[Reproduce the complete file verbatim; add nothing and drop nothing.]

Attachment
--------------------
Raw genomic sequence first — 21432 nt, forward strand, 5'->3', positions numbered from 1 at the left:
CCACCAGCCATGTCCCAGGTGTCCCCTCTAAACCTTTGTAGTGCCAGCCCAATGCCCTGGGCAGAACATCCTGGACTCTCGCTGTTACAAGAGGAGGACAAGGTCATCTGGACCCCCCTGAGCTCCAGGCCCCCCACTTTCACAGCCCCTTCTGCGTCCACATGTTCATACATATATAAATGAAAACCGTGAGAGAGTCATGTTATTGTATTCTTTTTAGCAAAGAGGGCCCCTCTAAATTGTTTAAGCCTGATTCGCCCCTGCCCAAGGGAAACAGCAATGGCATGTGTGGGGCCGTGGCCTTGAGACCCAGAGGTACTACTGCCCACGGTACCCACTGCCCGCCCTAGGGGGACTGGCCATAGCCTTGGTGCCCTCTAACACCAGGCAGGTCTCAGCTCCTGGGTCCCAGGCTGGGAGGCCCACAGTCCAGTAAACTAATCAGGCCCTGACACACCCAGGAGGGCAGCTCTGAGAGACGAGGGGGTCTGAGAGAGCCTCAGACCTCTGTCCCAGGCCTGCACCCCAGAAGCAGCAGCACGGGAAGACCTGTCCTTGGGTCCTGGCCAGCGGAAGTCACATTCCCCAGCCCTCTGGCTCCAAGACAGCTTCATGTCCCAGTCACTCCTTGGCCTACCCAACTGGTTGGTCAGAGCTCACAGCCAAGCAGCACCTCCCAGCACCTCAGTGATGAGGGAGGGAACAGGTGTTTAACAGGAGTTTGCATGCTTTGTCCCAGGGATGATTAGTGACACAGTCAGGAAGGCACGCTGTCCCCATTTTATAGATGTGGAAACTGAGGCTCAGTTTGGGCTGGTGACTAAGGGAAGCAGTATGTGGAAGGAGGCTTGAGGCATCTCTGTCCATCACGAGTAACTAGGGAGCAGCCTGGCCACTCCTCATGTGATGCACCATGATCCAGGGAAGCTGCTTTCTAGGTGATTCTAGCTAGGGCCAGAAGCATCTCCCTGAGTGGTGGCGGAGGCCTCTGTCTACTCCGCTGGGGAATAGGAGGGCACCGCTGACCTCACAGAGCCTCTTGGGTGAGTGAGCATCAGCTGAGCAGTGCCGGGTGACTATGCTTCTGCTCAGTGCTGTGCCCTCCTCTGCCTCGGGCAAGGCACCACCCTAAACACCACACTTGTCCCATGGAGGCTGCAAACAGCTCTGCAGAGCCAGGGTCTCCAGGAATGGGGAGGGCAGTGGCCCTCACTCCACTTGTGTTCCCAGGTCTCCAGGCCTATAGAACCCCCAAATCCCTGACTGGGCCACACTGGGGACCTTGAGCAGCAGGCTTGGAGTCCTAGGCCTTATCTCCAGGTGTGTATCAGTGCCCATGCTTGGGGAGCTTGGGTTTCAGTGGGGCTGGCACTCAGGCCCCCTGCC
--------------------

Raw genomic sequence first — 21432 nt, forward strand, 5'->3', positions numbered from 1 at the left:
CCACCAGCCATGTCCCAGGTGTCCCCTCTAAACCTTTGTAGTGCCAGCCCAATGCCCTGGGCAGAACATCCTGGACTCTCGCTGTTACAAGAGGAGGACAAGGTCATCTGGACCCCCCTGAGCTCCAGGCCCCCCACTTTCACAGCCCCTTCTGCGTCCACATGTTCATACATATATAAATGAAAACCGTGAGAGAGTCATGTTATTGTATTCTTTTTAGCAAAGAGGGCCCCTCTAAATTGTTTAAGCCTGATTCGCCCCTGCCCAAGGGAAACAGCAATGGCATGTGTGGGGCCGTGGCCTTGAGACCCAGAGGTACTACTGCCCACGGTACCCACTGCCCGCCCTAGGGGGACTGGCCATAGCCTTGGTGCCCTCTAACACCAGGCAGGTCTCAGCTCCTGGGTCCCAGGCTGGGAGGCCCACAGTCCAGTAAACTAATCAGGCCCTGACACACCCAGGAGGGCAGCTCTGAGAGACGAGGGGGTCTGAGAGAGCCTCAGACCTCTGTCCCAGGCCTGCACCCCAGAAGCAGCAGCACGGGAAGACCTGTCCTTGGGTCCTGGCCAGCGGAAGTCACATTCCCCAGCCCTCTGGCTCCAAGACAGCTTCATGTCCCAGTCACTCCTTGGCCTACCCAACTGGTTGGTCAGAGCTCACAGCCAAGCAGCACCTCCCAGCACCTCAGTGATGAGGGAGGGAACAGGTGTTTAACAGGAGTTTGCATGCTTTGTCCCAGGGATGATTAGTGACACAGTCAGGAAGGCACGCTGTCCCCATTTTATAGATGTGGAAACTGAGGCTCAGTTTGGGCTGGTGACTAAGGGAAGCAGTATGTGGAAGGAGGCTTGAGGCATCTCTGTCCATCACGAGTAACTAGGGAGCAGCCTGGCCACTCCTCATGTGATGCACCATGATCCAGGGAAGCTGCTTTCTAGGTGATTCTAGCTAGGGCCAGAAGCATCTCCCTGAGTGGTGGCGGAGGCCTCTGTCTACTCCGCTGGGGAATAGGAGGGCACCGCTGACCTCACAGAGCCTCTTGGGTGAGTGAGCATCAGCTGAGCAGTGCCGGGTGACTATGCTTCTGCTCAGTGCTGTGCCCTCCTCTGCCTCGGGCAAGGCACCACCCTAAACACCACACTTGTCCCATGGAGGCTGCAAACAGCTCTGCAGAGCCAGGGTCTCCAGGAATGGGGAGGGCAGTGGCCCTCACTCCACTTGTGTTCCCAGGTCTCCAGGCCTATAGAACCCCCAAATCCCTGACTGGGCCACACTGGGGACCTTGAGCAGCAGGCTTGGAGTCCTAGGCCTTATCTCCAGGTGTGTATCAGTGCCCATGCTTGGGGAGCTTGGGTTTCAGTGGGGCTGGCACTCAGGCCCCCTGCC